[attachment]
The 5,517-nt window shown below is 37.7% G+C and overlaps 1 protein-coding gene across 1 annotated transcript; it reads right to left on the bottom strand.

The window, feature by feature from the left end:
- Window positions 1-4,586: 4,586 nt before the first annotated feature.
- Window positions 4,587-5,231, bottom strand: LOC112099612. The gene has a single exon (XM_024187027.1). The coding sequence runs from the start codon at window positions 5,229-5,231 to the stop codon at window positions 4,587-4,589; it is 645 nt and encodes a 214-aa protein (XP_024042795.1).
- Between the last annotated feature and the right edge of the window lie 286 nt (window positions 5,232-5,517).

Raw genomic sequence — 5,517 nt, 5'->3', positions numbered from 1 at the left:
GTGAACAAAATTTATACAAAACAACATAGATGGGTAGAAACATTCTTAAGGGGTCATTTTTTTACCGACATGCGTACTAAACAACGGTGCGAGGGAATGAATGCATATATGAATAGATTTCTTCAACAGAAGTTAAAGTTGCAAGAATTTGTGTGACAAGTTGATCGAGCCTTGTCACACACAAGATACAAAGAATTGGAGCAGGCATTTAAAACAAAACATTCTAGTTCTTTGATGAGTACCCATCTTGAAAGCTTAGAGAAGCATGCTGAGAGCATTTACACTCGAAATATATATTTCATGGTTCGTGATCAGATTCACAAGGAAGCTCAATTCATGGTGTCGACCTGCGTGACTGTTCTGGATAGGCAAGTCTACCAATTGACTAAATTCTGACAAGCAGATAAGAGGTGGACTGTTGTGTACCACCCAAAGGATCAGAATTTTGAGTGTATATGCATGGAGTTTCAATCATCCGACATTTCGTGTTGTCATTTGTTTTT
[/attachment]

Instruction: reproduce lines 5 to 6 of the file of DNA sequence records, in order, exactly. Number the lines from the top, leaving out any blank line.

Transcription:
- Between the last annotated feature and the right edge of the window lie 286 nt (window positions 5,232-5,517).

Raw genomic sequence — 5,517 nt, 5'->3', positions numbered from 1 at the left: